It’s not easy to accurately judge a book by its cover, but your friends at BBQ Jew are always willing to try. Our goal is to prevent you from wasting too much of your valuable time–or too many points on your cholesterol level–eating mediocre barbecue. You deserve better. Below are our tips (commandments?) for separating the wheat from the chaff meat from the gristle when it comes to finding good barbecue joints.
WOOD IS GOOD
– If there is a wood pile outside it’s worth going inside. The wood pile may be tucked away in the back, it may be right up front, but it must be somewhere if they cook with it. Once you find the pile, check for signs that it has been used recently and isn’t just there for decoration (this trickery has been reported, though if the BBQ Jew was king such deception would be a criminal offense).
NEW IS OLD NEWS – Be very suspicious of a barbecue joint if the building it is located in was built less than 20 or so years ago. Sure, there are some good joints that challenge this rule of thumb, but a shiny new building is at best a honkin’ big red flag.
PARKING LOT PARADISE – Glance around the parking lot. Ideally, there will be a diverse mix of beat up pickup trucks, vans with commercial tags, compact cars, lawyer mobiles (Mercedes, BMW, etc.) and more. If all those different people think the ‘cue is worth eating, you probably will too.CURB APPEAL – Speaking of parking lots, if the barbecue joint has curb service (I don’t mean a drive-thru, but genuine, old fashioned honk-your-horn-and-a-server-will-magically-appear curb service) then give it a shot. Curb service is pretty rare these days and most of the joints that still offer it have proud barbecue histories that are worthy of your patronage.
SEEK THE ROAD LESS TRAVELLED – For the most part, you should avoid barbecue joints that are within a mile of an Interstate (business routes excluded), as most of the good joints pre-date I-40/I-85/I-95/et al.’s appearance. Look favorably upon joints near roads like US Highways 70 or 64 or other roads that date back to the golden age of ‘cue.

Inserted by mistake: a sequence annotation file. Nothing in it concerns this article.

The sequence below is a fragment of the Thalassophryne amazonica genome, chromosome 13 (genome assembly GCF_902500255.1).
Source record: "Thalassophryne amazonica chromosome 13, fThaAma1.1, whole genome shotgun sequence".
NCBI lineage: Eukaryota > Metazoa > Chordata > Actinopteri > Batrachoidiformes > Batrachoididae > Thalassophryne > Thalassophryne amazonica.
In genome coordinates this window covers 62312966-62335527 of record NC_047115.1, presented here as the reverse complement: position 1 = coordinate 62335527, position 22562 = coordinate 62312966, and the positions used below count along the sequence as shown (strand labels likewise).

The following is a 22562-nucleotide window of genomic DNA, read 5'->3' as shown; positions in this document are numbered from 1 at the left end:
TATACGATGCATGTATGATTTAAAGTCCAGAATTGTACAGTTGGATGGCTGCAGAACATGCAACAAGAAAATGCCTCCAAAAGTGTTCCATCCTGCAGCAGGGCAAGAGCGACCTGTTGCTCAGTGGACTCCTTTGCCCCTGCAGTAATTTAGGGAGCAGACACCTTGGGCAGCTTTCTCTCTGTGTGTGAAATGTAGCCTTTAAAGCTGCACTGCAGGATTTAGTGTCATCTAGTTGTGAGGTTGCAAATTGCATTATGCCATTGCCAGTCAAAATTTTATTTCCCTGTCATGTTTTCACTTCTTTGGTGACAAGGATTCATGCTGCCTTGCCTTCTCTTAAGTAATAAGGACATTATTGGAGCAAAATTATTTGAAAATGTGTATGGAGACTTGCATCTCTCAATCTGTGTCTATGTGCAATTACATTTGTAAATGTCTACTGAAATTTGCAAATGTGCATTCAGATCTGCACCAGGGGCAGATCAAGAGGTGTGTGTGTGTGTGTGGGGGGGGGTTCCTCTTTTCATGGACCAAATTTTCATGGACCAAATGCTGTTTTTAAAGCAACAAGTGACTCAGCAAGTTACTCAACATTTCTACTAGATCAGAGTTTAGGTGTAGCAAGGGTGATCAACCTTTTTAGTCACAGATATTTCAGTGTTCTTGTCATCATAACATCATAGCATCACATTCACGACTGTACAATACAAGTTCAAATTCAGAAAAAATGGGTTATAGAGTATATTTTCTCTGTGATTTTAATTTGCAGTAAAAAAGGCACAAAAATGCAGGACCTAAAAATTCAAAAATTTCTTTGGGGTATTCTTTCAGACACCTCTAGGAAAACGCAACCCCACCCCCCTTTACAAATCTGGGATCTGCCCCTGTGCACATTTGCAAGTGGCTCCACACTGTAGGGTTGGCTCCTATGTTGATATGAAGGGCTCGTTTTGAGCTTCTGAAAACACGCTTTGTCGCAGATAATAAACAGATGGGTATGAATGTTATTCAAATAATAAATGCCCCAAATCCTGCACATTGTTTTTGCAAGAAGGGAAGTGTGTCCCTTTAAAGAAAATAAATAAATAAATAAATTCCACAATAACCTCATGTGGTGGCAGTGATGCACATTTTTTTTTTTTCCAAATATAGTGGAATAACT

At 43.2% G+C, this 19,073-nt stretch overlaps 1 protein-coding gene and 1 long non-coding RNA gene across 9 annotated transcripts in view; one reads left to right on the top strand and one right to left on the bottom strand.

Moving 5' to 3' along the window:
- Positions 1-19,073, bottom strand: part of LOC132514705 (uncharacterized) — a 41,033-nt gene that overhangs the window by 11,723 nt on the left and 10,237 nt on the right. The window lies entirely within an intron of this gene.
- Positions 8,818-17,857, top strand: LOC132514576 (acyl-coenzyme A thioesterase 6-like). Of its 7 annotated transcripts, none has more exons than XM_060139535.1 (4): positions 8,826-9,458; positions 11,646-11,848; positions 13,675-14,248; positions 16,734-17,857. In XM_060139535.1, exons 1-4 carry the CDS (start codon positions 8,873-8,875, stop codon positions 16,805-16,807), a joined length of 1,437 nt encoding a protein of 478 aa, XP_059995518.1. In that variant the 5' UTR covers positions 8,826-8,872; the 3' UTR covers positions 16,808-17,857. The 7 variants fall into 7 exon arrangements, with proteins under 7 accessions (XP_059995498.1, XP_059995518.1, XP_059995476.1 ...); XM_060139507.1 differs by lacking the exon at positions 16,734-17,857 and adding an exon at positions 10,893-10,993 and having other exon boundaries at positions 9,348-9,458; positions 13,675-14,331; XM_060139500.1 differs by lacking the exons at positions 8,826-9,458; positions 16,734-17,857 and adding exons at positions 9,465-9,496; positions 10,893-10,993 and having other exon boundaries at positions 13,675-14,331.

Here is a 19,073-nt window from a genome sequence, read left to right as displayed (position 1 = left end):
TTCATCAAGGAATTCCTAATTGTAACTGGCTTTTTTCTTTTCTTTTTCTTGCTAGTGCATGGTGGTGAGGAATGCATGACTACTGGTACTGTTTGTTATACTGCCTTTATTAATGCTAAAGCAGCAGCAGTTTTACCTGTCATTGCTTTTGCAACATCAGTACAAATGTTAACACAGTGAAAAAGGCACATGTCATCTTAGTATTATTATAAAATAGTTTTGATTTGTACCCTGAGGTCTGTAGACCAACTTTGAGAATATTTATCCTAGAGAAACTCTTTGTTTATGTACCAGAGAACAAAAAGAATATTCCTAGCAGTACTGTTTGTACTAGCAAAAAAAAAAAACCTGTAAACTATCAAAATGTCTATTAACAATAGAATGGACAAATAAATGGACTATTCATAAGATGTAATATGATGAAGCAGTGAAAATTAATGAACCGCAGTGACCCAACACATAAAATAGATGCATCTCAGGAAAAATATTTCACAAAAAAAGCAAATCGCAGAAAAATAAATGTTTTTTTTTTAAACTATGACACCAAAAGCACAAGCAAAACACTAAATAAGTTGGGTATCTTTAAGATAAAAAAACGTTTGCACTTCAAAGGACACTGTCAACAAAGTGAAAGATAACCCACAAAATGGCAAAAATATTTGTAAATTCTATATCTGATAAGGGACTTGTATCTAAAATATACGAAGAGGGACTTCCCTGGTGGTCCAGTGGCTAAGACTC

DON’T FOLLOW THE SIGNS – The owners of top notch barbecue joints usually don’t bother to promote their businesses with billboards. These pit masters seem to work under the assumption—right or wrong—that barbecue wise men will find their holy ‘cue by following the north star (or GPS). As always, there are some notable exceptions to this rule.
IT’S WHAT’S INSIDE THAT COUNTS – If the joint looks like a bit of a dive on the outside but clean on the inside, this is almost definitely a good sign. If it looks like a hole both outside and in, this may be a bad sign, but may not be. Unlike the barbecue joints in some southern states, NC’s joints are typically not dirty shacks. Most NC joints are typical family restaurants and are quite tidy inside. You might not want to eat a meal off the floor, but you should be comfortable bringing your whole family.
DINING UNDER THE INFLUENCE – If there is beer available at the barbecue joint, proceed very carefully. If there are imports or microbrews available, let alone wine or liquor, leave immediately. Alcohol and barbecue don’t mix unless you are at a pig pickin’. I know, this is sort of a strange rule of thumb to comprehend if you ain’t from ’round here, but just trust us on this one.
OBEY THE SABBATH – If the barbecue joint is open on Sundays, be wary. There are some notable exceptions, especially among some of the larger establishments that draw a large post-church following and/or cater to out of towners, but most reputable joints take the Lord’s Day off.
NO NIGHT OWLS – If the barbecue joint is open past 9:00 p.m., be on the alert. It takes a long time to make real barbecue, and most good joints close relatively early so the proprietors can get up the next day and start the process all over again.
LESS IS MORE – Be wary of barbecue joints that serve too large a menu, as many of these places give the ‘cue short shrift. Be especially wary of any joint that offers multiple types of barbecue. It’s hard enough work just making real NC barbecue, and joints that also serve brisket, pork and beef ribs, etc. are unlikely to be worth the visit. Note that joints that focus on pork plus barbecue chicken or turkey are excluded from this warning.
Although there are exceptions to all of the above rules, abiding faithfully by them will steer you toward good barbecue and away from the other stuff more times than not. Drop us a line at BBQJew@gmail.com or leave a comment if you have other tips we should consider when seeking good ‘cue.